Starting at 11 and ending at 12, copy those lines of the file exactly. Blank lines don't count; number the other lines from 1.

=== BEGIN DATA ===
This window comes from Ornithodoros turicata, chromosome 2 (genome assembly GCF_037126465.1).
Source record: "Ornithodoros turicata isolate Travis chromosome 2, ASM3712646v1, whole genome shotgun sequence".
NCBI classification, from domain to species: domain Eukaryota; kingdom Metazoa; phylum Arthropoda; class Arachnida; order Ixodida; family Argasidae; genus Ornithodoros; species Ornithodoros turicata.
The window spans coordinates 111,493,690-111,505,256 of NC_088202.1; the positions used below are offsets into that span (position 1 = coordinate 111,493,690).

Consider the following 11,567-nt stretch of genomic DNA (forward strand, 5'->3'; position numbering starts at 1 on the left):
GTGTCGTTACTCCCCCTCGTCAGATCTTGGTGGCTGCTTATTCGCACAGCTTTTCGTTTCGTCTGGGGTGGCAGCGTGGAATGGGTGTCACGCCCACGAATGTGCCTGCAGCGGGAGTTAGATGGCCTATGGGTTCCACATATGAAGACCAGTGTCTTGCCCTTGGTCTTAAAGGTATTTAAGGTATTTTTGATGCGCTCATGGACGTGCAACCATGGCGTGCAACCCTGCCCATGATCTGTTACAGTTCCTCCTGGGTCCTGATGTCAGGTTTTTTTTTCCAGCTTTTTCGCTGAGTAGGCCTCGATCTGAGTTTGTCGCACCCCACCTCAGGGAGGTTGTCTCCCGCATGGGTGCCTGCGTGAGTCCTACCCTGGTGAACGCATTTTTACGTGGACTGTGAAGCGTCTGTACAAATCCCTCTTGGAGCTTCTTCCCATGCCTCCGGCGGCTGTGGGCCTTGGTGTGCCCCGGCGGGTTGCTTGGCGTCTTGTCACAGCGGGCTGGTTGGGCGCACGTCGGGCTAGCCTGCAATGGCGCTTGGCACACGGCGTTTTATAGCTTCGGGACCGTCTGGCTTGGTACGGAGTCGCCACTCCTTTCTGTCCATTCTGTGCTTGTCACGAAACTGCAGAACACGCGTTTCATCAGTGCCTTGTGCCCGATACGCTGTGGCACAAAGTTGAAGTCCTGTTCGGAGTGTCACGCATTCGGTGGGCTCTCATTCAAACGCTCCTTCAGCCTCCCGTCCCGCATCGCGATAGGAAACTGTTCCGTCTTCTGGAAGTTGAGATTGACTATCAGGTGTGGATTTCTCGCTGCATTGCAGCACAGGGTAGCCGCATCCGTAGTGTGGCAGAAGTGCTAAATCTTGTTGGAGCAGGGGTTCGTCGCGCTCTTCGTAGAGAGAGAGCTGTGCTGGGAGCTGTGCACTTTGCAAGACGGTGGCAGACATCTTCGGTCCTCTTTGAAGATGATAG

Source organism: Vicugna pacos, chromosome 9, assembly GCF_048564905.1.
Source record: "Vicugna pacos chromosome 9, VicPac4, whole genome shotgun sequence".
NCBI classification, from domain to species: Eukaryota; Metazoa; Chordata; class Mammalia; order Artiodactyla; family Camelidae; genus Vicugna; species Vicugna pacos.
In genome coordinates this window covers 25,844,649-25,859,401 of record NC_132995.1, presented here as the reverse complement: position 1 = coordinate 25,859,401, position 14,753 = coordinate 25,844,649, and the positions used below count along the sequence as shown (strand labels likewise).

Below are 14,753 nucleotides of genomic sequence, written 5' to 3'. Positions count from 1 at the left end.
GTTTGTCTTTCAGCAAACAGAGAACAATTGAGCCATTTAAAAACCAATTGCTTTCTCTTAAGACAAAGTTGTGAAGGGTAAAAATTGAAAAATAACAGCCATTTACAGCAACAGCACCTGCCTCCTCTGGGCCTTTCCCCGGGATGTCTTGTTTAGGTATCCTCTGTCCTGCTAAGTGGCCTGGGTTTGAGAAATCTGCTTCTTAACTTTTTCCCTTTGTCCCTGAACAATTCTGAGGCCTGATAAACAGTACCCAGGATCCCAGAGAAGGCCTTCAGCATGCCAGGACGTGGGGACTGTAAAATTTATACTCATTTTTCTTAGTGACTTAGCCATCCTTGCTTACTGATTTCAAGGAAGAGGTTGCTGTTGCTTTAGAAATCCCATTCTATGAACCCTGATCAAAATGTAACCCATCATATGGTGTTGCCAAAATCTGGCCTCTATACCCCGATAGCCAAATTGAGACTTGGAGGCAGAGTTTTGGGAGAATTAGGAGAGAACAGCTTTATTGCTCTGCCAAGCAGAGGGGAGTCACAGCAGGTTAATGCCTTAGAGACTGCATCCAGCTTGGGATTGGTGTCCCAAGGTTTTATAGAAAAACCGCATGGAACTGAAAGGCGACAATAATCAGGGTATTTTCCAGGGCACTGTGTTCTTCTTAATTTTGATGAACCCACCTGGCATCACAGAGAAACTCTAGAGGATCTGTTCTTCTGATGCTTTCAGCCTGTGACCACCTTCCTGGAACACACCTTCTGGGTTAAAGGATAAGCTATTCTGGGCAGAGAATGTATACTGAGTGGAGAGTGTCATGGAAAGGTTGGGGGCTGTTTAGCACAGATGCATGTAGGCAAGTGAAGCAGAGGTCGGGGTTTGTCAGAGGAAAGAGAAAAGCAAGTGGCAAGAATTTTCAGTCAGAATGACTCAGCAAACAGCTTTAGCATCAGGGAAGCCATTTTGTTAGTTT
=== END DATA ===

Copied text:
Below are 14,753 nucleotides of genomic sequence, written 5' to 3'. Positions count from 1 at the left end.
GTTTGTCTTTCAGCAAACAGAGAACAATTGAGCCATTTAAAAACCAATTGCTTTCTCTTAAGACAAAGTTGTGAAGGGTAAAAATTGAAAAATAACAGCCATTTACAGCAACAGCACCTGCCTCCTCTGGGCCTTTCCCCGGGATGTCTTGTTTAGGTATCCTCTGTCCTGCTAAGTGGCCTGGGTTTGAGAAATCTGCTTCTTAACTTTTTCCCTTTGTCCCTGAACAATTCTGAGGCCTGATAAACAGTACCCAGGATCCCAGAGAAGGCCTTCAGCATGCCAGGACGTGGGGACTGTAAAATTTATACTCATTTTTCTTAGTGACTTAGCCATCCTTGCTTACTGATTTCAAGGAAGAGGTTGCTGTTGCTTTAGAAATCCCATTCTATGAACCCTGATCAAAATGTAACCCATCATATGGTGTTGCCAAAATCTGGCCTCTATACCCCGATAGCCAAATTGAGACTTGGAGGCAGAGTTTTGGGAGAATTAGGAGAGAACAGCTTTATTGCTCTGCCAAGCAGAGGGGAGTCACAGCAGGTTAATGCCTTAGAGACTGCATCCAGCTTGGGATTGGTGTCCCAAGGTTTTATAGAAAAACCGCATGGAACTGAAAGGCGACAATAATCAGGGTATTTTCCAGGGCACTGTGTTCTTCTTAATTTTGATGAACCCACCTGGCATCACAGAGAAACTCTAGAGGATCTGTTCTTCTGATGCTTTCAGCCTGTGACCACCTTCCTGGAACACACCTTCTGGGTTAAAGGATAAGCTATTCTGGGCAGAGAATGTATACTGAGTGGAGAGTGTCATGGAAAGGTTGGGGGCTGTTTAGCACAGATGCATGTAGGCAAGTGAAGCAGAGGTCGGGGTTTGTCAGAGGAAAGAGAAAAGCAAGTGGCAAGAATTTTCAGTCAGAATGACTCAGCAAACAGCTTTAGCATCAGGGAAGCCATTTTGTTAGTTT